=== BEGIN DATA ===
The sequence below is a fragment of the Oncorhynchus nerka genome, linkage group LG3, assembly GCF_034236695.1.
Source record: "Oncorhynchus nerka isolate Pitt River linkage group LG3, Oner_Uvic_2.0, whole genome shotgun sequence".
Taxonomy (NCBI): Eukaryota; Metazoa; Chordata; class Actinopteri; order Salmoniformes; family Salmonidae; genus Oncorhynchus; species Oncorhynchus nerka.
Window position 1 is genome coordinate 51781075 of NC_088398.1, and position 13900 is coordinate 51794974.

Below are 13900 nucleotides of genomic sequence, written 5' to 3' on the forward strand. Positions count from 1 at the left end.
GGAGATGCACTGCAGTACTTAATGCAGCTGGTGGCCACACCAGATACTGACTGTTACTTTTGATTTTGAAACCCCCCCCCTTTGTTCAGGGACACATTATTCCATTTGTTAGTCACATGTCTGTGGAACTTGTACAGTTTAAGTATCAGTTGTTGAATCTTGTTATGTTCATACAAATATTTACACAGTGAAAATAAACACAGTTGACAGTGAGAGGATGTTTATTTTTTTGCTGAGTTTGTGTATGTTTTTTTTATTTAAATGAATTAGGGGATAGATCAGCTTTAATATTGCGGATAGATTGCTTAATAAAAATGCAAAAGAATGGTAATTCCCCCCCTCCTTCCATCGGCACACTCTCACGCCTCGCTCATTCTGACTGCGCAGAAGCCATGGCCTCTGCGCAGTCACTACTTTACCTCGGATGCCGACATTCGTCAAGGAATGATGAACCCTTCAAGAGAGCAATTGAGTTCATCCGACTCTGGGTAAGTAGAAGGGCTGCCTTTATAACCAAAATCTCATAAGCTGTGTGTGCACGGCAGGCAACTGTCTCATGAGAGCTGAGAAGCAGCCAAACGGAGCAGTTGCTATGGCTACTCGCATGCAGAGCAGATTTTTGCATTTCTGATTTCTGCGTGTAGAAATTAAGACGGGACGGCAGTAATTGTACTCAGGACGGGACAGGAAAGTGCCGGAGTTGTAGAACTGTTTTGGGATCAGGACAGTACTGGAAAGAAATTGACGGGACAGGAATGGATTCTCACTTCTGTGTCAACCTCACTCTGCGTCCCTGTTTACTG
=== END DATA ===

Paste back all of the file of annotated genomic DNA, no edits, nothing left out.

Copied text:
The sequence below is a fragment of the Oncorhynchus nerka genome, linkage group LG3, assembly GCF_034236695.1.
Source record: "Oncorhynchus nerka isolate Pitt River linkage group LG3, Oner_Uvic_2.0, whole genome shotgun sequence".
Taxonomy (NCBI): Eukaryota; Metazoa; Chordata; class Actinopteri; order Salmoniformes; family Salmonidae; genus Oncorhynchus; species Oncorhynchus nerka.
Window position 1 is genome coordinate 51781075 of NC_088398.1, and position 13900 is coordinate 51794974.

Below are 13900 nucleotides of genomic sequence, written 5' to 3' on the forward strand. Positions count from 1 at the left end.
GGAGATGCACTGCAGTACTTAATGCAGCTGGTGGCCACACCAGATACTGACTGTTACTTTTGATTTTGAAACCCCCCCCCTTTGTTCAGGGACACATTATTCCATTTGTTAGTCACATGTCTGTGGAACTTGTACAGTTTAAGTATCAGTTGTTGAATCTTGTTATGTTCATACAAATATTTACACAGTGAAAATAAACACAGTTGACAGTGAGAGGATGTTTATTTTTTTGCTGAGTTTGTGTATGTTTTTTTTATTTAAATGAATTAGGGGATAGATCAGCTTTAATATTGCGGATAGATTGCTTAATAAAAATGCAAAAGAATGGTAATTCCCCCCCTCCTTCCATCGGCACACTCTCACGCCTCGCTCATTCTGACTGCGCAGAAGCCATGGCCTCTGCGCAGTCACTACTTTACCTCGGATGCCGACATTCGTCAAGGAATGATGAACCCTTCAAGAGAGCAATTGAGTTCATCCGACTCTGGGTAAGTAGAAGGGCTGCCTTTATAACCAAAATCTCATAAGCTGTGTGTGCACGGCAGGCAACTGTCTCATGAGAGCTGAGAAGCAGCCAAACGGAGCAGTTGCTATGGCTACTCGCATGCAGAGCAGATTTTTGCATTTCTGATTTCTGCGTGTAGAAATTAAGACGGGACGGCAGTAATTGTACTCAGGACGGGACAGGAAAGTGCCGGAGTTGTAGAACTGTTTTGGGATCAGGACAGTACTGGAAAGAAATTGACGGGACAGGAATGGATTCTCACTTCTGTGTCAACCTCACTCTGCGTCCCTGTTTACTG